Handheld Ultrasound Trends |Vscan Connections

Handheld Ultrasound Trends

Handheld Ultrasound Trends.

Prehospital Ultrasound in Emergency Medicine: Think Outside the 4 Walls

In cardiac care, mere minutes matter. That's why some medical specialists today may be turning to prehospital ultrasound to accelerate treatment, ensuring patients receive life-saving therapies faster.

In the hands of paramedics and other emergency services providers, handheld ultrasound devices, such as GE's Vscan Extend™, may obtain cardiac images sufficient enough for interpretation even before patients arrive in the emergency department. With proper training, prehospital clinicians can not only use ultrasound to identify a problem, but also to help triage patients.

Benefits of Prehospital Use
Point-of-care ultrasound (PoCUS) has already been shown to potentially help diagnose a plethora of life-threatening conditions, such as hemoperitoneum, pericardial effusion, cardiac tamponade, pneumothorax and abdominal aortic aneurysm. Prehospital ultrasound can also identify situations where resuscitative efforts could be beneficial and should be continued. Putting those diagnostic capabilities to use en route to a hospital may save more lives.

For example, according to investigators in a World Journal of Emergency Medicine study, PoCUS education for paramedics can be helpful to patients: "Our pilot study suggests that with minimal training, paramedics can use [ultrasound] to obtain cardiac images that are adequate for interpretation and diagnose cardiac standstill."

An American Journal of Emergency Medicine editorial also discussed the importance of using prehospital ultrasound in situations with critical patients.

"Streamlined [focused assessment with sonography for trauma] may increase triage accuracy of blunt torso trauma patients in mass casualty incidents with limited medical resources," the authors noted. "We recommend the use of [streamlined focused assessment with sonography for trauma] to decrease patient triage to treatment time in any unfortunate future disasters."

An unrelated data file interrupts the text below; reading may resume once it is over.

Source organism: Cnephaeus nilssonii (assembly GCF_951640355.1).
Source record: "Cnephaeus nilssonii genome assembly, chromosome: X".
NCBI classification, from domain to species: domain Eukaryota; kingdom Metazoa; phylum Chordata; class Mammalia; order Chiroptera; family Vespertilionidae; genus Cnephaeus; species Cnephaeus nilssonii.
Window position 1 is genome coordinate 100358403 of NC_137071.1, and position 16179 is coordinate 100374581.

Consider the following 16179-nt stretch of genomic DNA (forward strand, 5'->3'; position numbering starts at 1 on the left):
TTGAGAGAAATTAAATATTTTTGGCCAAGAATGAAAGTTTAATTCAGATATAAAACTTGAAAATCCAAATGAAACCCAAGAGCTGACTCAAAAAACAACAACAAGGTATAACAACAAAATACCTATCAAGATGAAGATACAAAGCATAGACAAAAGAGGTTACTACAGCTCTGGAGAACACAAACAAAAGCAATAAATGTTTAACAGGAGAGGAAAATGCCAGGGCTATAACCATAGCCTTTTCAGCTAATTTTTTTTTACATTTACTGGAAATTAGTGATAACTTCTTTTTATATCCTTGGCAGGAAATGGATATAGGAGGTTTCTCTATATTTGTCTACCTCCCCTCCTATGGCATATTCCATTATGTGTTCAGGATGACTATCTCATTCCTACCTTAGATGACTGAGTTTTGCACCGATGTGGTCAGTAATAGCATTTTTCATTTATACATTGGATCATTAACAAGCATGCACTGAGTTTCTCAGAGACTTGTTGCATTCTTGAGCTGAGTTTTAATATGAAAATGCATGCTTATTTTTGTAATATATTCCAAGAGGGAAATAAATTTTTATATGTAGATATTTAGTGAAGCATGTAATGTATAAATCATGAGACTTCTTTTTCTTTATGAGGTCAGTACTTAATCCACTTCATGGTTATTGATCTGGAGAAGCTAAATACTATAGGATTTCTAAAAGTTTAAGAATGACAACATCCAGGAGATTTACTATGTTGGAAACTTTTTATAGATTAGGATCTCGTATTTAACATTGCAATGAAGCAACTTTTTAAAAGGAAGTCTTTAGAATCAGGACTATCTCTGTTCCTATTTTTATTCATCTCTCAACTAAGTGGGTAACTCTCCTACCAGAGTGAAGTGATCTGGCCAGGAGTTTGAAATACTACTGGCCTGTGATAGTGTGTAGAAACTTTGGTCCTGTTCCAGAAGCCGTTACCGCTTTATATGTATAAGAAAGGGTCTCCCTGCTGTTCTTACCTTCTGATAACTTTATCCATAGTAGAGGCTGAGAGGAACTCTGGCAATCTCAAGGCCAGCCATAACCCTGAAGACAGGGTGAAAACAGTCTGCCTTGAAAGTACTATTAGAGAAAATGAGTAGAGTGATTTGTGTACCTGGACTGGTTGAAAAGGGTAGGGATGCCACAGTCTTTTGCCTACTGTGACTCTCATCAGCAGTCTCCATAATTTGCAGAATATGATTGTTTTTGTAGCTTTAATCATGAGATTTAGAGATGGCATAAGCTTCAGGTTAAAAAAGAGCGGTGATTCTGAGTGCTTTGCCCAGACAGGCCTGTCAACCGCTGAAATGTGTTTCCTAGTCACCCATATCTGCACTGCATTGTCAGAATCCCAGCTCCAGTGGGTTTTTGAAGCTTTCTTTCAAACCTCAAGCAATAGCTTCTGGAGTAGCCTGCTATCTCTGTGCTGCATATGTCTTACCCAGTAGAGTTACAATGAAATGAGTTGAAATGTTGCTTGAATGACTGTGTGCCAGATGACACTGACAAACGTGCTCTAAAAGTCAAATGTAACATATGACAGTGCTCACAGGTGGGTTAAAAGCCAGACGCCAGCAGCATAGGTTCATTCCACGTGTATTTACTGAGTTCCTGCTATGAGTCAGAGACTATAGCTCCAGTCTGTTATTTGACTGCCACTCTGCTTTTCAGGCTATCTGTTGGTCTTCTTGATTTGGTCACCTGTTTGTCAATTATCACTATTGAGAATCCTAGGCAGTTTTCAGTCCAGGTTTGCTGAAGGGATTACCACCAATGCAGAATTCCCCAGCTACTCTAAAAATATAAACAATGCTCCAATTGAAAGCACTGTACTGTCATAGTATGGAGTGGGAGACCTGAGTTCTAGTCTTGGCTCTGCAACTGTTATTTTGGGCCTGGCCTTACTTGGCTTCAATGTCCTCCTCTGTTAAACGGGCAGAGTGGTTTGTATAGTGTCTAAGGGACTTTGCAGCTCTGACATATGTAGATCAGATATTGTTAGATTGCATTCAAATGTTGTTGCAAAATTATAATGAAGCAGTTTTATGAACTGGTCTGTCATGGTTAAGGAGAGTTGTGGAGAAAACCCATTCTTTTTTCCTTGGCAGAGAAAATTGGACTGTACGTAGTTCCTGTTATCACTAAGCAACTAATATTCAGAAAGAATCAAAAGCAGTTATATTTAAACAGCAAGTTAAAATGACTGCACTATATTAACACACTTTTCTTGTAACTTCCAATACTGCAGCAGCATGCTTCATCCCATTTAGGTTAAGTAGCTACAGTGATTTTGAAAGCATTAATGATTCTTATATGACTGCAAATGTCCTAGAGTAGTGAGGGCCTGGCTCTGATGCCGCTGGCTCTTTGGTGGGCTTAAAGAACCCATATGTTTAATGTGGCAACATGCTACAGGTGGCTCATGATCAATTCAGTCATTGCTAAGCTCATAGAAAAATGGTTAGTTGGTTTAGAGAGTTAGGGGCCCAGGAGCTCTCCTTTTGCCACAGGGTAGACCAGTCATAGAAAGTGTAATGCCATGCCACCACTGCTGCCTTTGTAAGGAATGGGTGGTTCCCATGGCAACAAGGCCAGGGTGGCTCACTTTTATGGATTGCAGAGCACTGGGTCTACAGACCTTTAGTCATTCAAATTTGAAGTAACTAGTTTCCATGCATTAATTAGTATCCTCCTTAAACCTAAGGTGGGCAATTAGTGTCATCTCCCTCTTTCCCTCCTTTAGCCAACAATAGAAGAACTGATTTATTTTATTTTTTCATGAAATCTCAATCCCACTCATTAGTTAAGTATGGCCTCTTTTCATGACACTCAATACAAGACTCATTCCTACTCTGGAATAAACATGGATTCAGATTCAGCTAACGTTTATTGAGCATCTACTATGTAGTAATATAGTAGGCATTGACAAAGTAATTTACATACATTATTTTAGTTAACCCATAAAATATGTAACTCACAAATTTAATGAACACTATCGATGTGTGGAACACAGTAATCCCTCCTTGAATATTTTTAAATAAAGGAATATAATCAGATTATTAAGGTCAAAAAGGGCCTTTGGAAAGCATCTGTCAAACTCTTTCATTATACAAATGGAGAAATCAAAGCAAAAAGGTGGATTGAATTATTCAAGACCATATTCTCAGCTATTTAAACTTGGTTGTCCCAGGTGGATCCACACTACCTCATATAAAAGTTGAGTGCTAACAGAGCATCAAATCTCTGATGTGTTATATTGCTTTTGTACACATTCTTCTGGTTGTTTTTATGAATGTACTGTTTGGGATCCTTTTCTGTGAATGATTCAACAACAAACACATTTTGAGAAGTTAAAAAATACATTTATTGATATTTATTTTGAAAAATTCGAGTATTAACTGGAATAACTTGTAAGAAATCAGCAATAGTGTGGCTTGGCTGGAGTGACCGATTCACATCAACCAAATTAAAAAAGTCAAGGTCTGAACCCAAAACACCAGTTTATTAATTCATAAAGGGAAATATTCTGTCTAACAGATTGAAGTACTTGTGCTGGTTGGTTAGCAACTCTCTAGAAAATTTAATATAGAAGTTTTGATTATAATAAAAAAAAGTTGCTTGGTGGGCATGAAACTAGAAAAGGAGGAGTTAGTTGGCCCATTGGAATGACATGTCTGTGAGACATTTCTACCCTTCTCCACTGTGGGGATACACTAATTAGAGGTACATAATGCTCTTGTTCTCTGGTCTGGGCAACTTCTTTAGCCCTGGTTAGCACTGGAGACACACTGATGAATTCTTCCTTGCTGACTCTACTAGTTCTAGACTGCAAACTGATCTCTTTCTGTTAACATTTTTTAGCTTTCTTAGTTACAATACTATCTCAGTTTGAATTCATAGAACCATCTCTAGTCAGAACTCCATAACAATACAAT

In many instances, prehospital clinicians are the first to interact with critically ill patients. Consequently, having PoCUS available to provide real-time internal images may provide significant benefits to both cardiac life support and advance trauma support. Not only may it assist with any prehospital decision-making, but it may also help inform how physicians proceed once patients arrive in the emergency department.

Real-World Implementation
Prehospital ultrasound offers a real-world option in helping to provide immediate care to patients in acute situations. Using GE Vscan Extend™, a helicopter paramedic unit in New Zealand screened airlifted patients for potential cardiac problems prior to landing at Dunedin Hospital, which is located in an area where road travel can be precarious.

In these and other frenetic conditions, PoCUS is helpful because paramedics may clearly see heart function. With ultrasound, New Zealand's paramedics assessed cardiac activity and checked for internal bleeding, thoracic injuries and pulmonary embolisms. They also used handheld ultrasound to side-step unnecessary procedures. For example, PoCUS use determined a suspected pneumothorax in one patient did not exist, so paramedics opted not to decompress the chest.

Prehospital ultrasound may also be used to triage patients who should be taken immediately to the operating room. Doing so saves valuable time otherwise spent running further diagnostic tests in the emergency department.

PoCUS Training
Handheld ultrasound can be a valuable tool for nearly any healthcare provider who receives proper training. Paramedics and other prehospital clinicians may achieve the same level of skill as physician sonographers if they undergo comparable instruction.

This level of accuracy may alter and positively impact the care a patient receives upon arriving at the hospital by giving physicians insight into a patient's condition.